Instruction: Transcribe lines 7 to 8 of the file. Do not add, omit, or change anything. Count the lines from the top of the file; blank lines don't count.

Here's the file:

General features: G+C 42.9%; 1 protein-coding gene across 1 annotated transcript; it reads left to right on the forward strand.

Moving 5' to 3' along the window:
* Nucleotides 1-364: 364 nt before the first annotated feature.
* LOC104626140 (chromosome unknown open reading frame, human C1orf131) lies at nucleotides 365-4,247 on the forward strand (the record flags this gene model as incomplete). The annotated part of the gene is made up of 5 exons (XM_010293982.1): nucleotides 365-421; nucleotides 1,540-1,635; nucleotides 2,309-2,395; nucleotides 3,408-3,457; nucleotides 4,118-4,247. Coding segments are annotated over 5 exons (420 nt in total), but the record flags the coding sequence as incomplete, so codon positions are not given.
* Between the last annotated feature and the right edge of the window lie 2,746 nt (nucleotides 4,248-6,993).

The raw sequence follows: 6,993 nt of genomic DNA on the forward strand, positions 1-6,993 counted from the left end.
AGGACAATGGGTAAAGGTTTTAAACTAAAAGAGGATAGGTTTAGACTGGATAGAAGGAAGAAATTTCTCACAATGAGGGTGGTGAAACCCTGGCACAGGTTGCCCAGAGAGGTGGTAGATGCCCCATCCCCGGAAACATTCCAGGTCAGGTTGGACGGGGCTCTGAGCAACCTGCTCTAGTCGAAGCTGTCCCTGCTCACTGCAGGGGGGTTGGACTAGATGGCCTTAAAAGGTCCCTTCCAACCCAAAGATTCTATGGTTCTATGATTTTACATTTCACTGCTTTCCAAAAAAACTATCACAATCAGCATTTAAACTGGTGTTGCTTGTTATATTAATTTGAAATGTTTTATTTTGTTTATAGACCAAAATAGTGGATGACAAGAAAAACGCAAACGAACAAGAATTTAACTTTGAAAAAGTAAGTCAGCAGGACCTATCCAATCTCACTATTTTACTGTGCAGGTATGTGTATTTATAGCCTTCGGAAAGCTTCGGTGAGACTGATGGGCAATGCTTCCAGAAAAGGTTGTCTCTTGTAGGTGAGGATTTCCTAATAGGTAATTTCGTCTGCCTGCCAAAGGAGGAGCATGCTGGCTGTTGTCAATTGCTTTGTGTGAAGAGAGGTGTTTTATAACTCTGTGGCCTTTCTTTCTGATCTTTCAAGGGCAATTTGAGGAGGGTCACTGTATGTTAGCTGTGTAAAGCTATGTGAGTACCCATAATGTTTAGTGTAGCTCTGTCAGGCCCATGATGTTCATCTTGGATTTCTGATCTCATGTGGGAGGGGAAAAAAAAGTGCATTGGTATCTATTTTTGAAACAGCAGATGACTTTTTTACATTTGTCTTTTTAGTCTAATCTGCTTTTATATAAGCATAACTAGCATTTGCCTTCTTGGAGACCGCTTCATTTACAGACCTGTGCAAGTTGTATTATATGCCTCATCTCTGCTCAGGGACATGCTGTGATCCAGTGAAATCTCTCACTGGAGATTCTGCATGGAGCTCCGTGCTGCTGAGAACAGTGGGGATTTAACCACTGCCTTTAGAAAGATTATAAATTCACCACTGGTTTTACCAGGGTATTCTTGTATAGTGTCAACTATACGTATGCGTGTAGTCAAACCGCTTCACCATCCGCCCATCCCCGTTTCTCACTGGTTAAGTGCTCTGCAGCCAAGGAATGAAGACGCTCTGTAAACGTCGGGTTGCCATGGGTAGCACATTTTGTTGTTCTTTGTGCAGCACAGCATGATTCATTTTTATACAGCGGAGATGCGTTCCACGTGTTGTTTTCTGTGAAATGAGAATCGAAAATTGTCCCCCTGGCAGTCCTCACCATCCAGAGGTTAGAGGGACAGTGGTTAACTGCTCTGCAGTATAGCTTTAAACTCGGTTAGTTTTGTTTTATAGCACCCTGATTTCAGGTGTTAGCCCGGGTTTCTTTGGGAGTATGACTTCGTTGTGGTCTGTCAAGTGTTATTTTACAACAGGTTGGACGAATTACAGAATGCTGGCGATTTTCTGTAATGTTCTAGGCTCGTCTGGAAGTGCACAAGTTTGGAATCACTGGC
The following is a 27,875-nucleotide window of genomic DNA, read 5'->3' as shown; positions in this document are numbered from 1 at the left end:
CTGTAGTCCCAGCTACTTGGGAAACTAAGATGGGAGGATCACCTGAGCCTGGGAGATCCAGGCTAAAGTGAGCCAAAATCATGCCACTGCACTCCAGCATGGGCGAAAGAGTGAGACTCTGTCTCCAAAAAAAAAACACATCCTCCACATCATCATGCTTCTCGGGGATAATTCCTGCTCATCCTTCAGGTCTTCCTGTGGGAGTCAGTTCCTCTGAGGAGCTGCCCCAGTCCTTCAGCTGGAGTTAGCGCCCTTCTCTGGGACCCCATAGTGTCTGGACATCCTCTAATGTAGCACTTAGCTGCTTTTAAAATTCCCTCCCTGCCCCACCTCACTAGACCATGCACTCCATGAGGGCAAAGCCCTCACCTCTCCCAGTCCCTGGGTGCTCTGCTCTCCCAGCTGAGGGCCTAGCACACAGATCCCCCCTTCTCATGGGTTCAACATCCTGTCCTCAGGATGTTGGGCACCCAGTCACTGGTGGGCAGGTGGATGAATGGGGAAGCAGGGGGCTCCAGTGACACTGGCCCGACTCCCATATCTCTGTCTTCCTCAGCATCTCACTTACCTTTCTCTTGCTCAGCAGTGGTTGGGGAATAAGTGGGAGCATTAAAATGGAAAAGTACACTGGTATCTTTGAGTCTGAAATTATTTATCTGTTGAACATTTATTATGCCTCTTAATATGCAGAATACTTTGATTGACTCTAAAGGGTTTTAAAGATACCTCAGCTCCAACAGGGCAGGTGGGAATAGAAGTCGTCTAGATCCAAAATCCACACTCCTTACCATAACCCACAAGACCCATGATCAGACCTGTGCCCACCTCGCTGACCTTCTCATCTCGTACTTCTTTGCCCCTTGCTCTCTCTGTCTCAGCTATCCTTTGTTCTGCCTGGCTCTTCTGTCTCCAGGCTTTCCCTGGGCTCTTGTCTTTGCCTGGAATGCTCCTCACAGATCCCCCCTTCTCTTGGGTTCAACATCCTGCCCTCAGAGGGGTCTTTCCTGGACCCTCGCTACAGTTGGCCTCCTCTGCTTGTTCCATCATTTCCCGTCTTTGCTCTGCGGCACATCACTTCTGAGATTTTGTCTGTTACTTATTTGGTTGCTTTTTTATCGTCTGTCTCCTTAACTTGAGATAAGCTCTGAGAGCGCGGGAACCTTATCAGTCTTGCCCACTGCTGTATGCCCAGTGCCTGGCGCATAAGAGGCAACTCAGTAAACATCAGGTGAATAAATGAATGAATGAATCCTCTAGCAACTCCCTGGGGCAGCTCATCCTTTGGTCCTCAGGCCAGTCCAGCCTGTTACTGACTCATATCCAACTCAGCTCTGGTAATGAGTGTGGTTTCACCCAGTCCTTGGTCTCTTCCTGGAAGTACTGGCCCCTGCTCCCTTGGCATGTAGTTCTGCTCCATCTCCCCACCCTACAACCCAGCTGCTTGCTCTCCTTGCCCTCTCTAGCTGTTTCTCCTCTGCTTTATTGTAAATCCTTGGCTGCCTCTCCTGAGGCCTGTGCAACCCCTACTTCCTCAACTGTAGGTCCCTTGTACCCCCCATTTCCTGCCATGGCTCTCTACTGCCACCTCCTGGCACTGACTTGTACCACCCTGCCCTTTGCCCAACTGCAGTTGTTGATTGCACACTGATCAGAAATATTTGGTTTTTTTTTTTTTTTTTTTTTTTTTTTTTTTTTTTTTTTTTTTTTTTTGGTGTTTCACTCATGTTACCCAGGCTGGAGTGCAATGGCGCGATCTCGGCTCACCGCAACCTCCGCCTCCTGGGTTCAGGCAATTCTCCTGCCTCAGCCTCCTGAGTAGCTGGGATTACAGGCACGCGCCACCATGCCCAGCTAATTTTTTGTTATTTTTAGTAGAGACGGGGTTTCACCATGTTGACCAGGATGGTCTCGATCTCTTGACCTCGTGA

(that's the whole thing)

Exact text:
AGGACAATGGGTAAAGGTTTTAAACTAAAAGAGGATAGGTTTAGACTGGATAGAAGGAAGAAATTTCTCACAATGAGGGTGGTGAAACCCTGGCACAGGTTGCCCAGAGAGGTGGTAGATGCCCCATCCCCGGAAACATTCCAGGTCAGGTTGGACGGGGCTCTGAGCAACCTGCTCTAGTCGAAGCTGTCCCTGCTCACTGCAGGGGGGTTGGACTAGATGGCCTTAAAAGGTCCCTTCCAACCCAAAGATTCTATGGTTCTATGATTTTACATTTCACTGCTTTCCAAAAAAACTATCACAATCAGCATTTAAACTGGTGTTGCTTGTTATATTAATTTGAAATGTTTTATTTTGTTTATAGACCAAAATAGTGGATGACAAGAAAAACGCAAACGAACAAGAATTTAACTTTGAAAAAGTAAGTCAGCAGGACCTATCCAATCTCACTATTTTACTGTGCAGGTATGTGTATTTATAGCCTTCGGAAAGCTTCGGTGAGACTGATGGGCAATGCTTCCAGAAAAGGTTGTCTCTTGTAGGTGAGGATTTCCTAATAGGTAATTTCGTCTGCCTGCCAAAGGAGGAGCATGCTGGCTGTTGTCAATTGCTTTGTGTGAAGAGAGGTGTTTTATAACTCTGTGGCCTTTCTTTCTGATCTTTCAAGGGCAATTTGAGGAGGGTCACTGTATGTTAGCTGTGTAAAGCTATGTGAGTACCCATAATGTTTAGTGTAGCTCTGTCAGGCCCATGATGTTCATCTTGGATTTCTGATCTCATGTGGGAGGGGAAAAAAAAGTGCATTGGTATCTATTTTTGAAACAGCAGATGACTTTTTTACATTTGTCTTTTTAGTCTAATCTGCTTTTATATAAGCATAACTAGCATTTGCCTTCTTGGAGACCGCTTCATTTACAGACCTGTGCAAGTTGTATTATATGCCTCATCTCTGCTCAGGGACATGCTGTGATCCAGTGAAATCTCTCACTGGAGATTCTGCATGGAGCTCCGTGCTGCTGAGAACAGTGGGGATTTAACCACTGCCTTTAGAAAGATTATAAATTCACCACTGGTTTTACCAGGGTATTCTTGTATAGTGTCAACTATACGTATGCGTGTAGTCAAACCGCTTCACCATCCGCCCATCCCCGTTTCTCACTGGTTAAGTGCTCTGCAGCCAAGGAATGAAGACGCTCTGTAAACGTCGGGTTGCCATGGGTAGCACATTTTGTTGTTCTTTGTGCAGCACAGCATGATTCATTTTTATACAGCGGAGATGCGTTCCACGTGTTGTTTTCTGTGAAATGAGAATCGAAAATTGTCCCCCTGGCAGTCCTCACCATCCAGAGGTTAGAGGGACAGTGGTTAACTGCTCTGCAGTATAGCTTTAAACTCGGTTAGTTTTGTTTTATAGCACCCTGATTTCAGGTGTTAGCCCGGGTTTCTTTGGGAGTATGACTTCGTTGTGGTCTGTCAAGTGTTATTTTACAACAGGTTGGACGAATTACAGAATGCTGGCGATTTTCTGTAATGTTCTAGGCTCGTCTGGAAGTGCACAAGTTTGGAATCACTGGC
The following is a 27,875-nucleotide window of genomic DNA, read 5'->3' as shown; positions in this document are numbered from 1 at the left end: